You’re concerned about gathering and using the stories. If you’re looking to solicit stories on a regular basis, you’ll want a system to make your life easier. One idea is to create a mini guidebook for your storytellers: a PDF or video that says what kind of stories you’re looking for and how they’ll be used, tips on how to tell a good story and examples of winning stories. (That’s what Northern California Grantmakers did in “Demonstrating Impact: A Guide for Storytelling.”) Another option is to create a story bank, whether that’s a “story” field for each entry in your database, a YouTube channel or a Tumblr page where people can freely submit stories on a given topic. Consider the examples of story-banking on page 32 of my guide. Also, it can’t hurt to set realistic expectations for yourself and your storytellers about whether and how the stories you’re soliciting will be used; that way you can avoid any unnecessarily hurt feelings or bruised egos.

The whole thing feels like a lot of work. Gathering stories takes time and energy. But at the same time it can make your job—and the work of your organization—more engaging and efficient and even fun. If this story work starts to sound overwhelming or just plain tiring, try dialing back. As suggested above, dip your toes in the water with a small experiment in storytelling rather than a full-fledged program. Check out a few videos on the websites of “The It Gets Better Project” or “Define American” for inspiration. Focus on the pleasurable aspects of storytelling—the craft of telling, editing, or performing stories, the great feeling that comes with creating something.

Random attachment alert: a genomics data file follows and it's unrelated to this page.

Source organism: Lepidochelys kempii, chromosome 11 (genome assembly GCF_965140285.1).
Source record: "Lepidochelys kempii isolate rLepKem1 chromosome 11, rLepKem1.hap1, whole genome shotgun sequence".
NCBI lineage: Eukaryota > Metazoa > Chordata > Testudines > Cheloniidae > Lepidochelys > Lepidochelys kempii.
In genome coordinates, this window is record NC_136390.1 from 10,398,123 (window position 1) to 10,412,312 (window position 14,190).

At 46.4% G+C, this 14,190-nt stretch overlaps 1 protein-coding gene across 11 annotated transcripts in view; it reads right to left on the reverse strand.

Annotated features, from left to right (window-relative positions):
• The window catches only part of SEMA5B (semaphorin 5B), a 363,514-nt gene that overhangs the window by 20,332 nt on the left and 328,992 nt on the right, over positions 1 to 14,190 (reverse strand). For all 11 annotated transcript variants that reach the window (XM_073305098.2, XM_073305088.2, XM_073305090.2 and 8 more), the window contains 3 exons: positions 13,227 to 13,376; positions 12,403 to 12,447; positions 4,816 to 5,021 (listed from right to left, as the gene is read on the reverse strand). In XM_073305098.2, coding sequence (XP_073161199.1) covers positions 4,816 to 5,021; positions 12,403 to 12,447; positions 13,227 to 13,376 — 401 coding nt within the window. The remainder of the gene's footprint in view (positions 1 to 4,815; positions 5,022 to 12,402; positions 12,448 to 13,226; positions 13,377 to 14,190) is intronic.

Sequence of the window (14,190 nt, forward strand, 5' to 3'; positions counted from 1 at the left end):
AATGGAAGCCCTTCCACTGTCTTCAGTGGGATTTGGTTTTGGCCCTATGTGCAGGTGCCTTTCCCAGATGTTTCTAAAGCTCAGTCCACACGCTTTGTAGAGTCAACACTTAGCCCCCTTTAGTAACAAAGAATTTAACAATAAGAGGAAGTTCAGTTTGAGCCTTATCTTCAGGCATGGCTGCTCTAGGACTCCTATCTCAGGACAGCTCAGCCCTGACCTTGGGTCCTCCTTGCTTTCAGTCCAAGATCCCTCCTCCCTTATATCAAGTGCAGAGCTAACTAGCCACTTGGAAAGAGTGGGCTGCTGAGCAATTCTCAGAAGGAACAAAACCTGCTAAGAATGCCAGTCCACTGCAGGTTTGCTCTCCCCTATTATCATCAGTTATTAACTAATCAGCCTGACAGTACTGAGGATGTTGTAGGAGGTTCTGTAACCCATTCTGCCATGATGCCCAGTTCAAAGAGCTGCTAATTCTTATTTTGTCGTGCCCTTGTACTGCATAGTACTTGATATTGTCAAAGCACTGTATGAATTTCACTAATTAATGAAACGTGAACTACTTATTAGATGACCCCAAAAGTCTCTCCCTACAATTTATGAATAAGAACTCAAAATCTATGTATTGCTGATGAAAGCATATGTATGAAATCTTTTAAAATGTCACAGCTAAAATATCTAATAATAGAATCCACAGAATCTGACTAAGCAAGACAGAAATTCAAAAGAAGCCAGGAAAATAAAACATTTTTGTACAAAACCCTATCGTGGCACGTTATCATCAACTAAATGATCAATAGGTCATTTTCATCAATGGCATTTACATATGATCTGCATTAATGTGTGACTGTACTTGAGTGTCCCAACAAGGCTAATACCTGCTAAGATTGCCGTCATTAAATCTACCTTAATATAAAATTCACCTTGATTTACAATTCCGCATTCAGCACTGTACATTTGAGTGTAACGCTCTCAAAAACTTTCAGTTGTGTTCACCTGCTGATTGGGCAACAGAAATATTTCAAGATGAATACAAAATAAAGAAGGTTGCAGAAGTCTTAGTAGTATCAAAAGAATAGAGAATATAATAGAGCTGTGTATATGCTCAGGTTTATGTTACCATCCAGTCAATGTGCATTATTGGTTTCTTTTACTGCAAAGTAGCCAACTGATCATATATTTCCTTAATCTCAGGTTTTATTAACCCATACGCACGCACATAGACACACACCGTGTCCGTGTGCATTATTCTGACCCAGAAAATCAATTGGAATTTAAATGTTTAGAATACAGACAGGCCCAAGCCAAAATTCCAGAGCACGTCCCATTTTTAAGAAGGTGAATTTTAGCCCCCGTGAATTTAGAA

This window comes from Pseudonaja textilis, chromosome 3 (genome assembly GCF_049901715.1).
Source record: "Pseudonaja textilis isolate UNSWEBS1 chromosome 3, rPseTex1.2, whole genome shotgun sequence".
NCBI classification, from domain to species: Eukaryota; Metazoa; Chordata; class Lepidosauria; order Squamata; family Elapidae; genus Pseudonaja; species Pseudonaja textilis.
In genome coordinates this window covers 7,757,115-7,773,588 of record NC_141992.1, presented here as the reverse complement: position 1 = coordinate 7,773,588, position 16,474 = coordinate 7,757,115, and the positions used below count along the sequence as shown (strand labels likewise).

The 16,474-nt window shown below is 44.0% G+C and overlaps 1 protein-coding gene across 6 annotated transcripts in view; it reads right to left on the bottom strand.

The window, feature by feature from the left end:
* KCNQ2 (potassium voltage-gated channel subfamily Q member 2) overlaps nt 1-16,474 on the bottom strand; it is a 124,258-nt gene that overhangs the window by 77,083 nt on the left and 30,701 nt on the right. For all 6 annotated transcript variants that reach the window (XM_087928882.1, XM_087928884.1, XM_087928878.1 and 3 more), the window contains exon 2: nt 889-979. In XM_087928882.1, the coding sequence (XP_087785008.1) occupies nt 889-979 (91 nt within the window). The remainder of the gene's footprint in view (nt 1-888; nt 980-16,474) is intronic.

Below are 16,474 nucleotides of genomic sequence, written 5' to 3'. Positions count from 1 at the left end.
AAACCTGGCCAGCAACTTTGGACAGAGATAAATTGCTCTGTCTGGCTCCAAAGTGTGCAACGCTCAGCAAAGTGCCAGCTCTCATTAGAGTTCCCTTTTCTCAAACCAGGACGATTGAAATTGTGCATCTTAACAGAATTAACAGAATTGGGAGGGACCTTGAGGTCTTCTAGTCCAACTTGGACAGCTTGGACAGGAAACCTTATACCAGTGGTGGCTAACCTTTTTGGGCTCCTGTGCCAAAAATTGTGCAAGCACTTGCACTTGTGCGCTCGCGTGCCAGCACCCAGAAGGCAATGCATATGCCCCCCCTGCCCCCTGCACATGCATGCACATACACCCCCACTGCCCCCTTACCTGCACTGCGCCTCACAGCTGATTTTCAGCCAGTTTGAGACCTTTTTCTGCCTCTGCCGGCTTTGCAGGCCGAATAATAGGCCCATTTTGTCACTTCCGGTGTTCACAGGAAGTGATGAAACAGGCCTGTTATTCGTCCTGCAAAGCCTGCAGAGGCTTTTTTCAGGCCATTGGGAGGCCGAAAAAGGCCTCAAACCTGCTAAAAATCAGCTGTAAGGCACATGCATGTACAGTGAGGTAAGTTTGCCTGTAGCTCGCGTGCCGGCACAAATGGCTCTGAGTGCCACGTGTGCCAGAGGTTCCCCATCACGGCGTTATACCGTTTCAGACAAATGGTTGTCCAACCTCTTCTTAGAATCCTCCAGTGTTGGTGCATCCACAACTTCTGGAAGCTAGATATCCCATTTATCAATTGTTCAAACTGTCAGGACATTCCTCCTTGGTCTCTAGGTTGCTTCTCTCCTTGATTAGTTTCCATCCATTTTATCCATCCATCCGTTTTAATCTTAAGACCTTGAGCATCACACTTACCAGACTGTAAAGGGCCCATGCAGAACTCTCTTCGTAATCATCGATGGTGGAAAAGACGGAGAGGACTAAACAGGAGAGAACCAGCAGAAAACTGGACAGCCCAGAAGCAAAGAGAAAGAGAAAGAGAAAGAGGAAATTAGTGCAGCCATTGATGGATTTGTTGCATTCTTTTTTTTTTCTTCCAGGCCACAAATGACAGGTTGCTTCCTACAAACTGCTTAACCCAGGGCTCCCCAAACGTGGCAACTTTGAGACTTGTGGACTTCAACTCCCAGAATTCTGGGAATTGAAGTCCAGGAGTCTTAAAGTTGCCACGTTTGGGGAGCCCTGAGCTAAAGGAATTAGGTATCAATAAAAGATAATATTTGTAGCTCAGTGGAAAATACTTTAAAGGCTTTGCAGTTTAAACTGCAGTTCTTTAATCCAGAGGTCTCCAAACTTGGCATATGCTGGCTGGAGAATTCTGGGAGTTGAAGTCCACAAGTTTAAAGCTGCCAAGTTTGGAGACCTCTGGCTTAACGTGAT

For further discussion about storytelling and social change, or to pose your own questions on the topic, I invite you to download the “Storytelling and Social Change” guide, and follow the new Working Narratives blog.

Communications Network contributor Paul VanDeCarr is Managing Director of Working Narratives,